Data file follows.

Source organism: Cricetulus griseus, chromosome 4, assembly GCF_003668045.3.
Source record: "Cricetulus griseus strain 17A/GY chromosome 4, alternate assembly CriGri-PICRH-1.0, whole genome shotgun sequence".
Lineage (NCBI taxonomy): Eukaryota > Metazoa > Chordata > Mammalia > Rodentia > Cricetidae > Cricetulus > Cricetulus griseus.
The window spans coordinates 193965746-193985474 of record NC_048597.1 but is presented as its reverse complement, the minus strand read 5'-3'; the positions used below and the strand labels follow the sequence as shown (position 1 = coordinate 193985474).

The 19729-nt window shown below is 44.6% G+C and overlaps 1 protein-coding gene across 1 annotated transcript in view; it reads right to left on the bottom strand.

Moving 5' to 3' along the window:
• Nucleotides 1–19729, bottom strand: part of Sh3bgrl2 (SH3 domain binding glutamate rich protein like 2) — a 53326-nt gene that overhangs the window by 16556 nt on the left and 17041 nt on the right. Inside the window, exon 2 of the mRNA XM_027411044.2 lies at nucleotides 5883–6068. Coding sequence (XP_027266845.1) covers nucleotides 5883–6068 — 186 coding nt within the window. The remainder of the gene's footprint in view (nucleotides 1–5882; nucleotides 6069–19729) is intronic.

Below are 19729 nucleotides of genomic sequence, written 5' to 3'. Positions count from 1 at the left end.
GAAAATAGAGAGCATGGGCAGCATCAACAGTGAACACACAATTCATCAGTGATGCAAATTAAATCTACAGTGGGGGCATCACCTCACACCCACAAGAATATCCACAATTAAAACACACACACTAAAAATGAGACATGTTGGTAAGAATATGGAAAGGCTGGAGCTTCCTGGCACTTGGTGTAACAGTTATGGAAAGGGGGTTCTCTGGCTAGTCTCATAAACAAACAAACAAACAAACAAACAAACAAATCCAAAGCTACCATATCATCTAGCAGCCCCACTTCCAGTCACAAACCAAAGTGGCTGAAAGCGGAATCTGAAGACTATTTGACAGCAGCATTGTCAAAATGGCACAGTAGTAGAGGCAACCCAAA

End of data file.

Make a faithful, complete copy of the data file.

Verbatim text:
Source organism: Cricetulus griseus, chromosome 4, assembly GCF_003668045.3.
Source record: "Cricetulus griseus strain 17A/GY chromosome 4, alternate assembly CriGri-PICRH-1.0, whole genome shotgun sequence".
Lineage (NCBI taxonomy): Eukaryota > Metazoa > Chordata > Mammalia > Rodentia > Cricetidae > Cricetulus > Cricetulus griseus.
The window spans coordinates 193965746-193985474 of record NC_048597.1 but is presented as its reverse complement, the minus strand read 5'-3'; the positions used below and the strand labels follow the sequence as shown (position 1 = coordinate 193985474).

The 19729-nt window shown below is 44.6% G+C and overlaps 1 protein-coding gene across 1 annotated transcript in view; it reads right to left on the bottom strand.

Moving 5' to 3' along the window:
• Nucleotides 1–19729, bottom strand: part of Sh3bgrl2 (SH3 domain binding glutamate rich protein like 2) — a 53326-nt gene that overhangs the window by 16556 nt on the left and 17041 nt on the right. Inside the window, exon 2 of the mRNA XM_027411044.2 lies at nucleotides 5883–6068. Coding sequence (XP_027266845.1) covers nucleotides 5883–6068 — 186 coding nt within the window. The remainder of the gene's footprint in view (nucleotides 1–5882; nucleotides 6069–19729) is intronic.

Below are 19729 nucleotides of genomic sequence, written 5' to 3'. Positions count from 1 at the left end.
GAAAATAGAGAGCATGGGCAGCATCAACAGTGAACACACAATTCATCAGTGATGCAAATTAAATCTACAGTGGGGGCATCACCTCACACCCACAAGAATATCCACAATTAAAACACACACACTAAAAATGAGACATGTTGGTAAGAATATGGAAAGGCTGGAGCTTCCTGGCACTTGGTGTAACAGTTATGGAAAGGGGGTTCTCTGGCTAGTCTCATAAACAAACAAACAAACAAACAAACAAACAAATCCAAAGCTACCATATCATCTAGCAGCCCCACTTCCAGTCACAAACCAAAGTGGCTGAAAGCGGAATCTGAAGACTATTTGACAGCAGCATTGTCAAAATGGCACAGTAGTAGAGGCAACCCAAA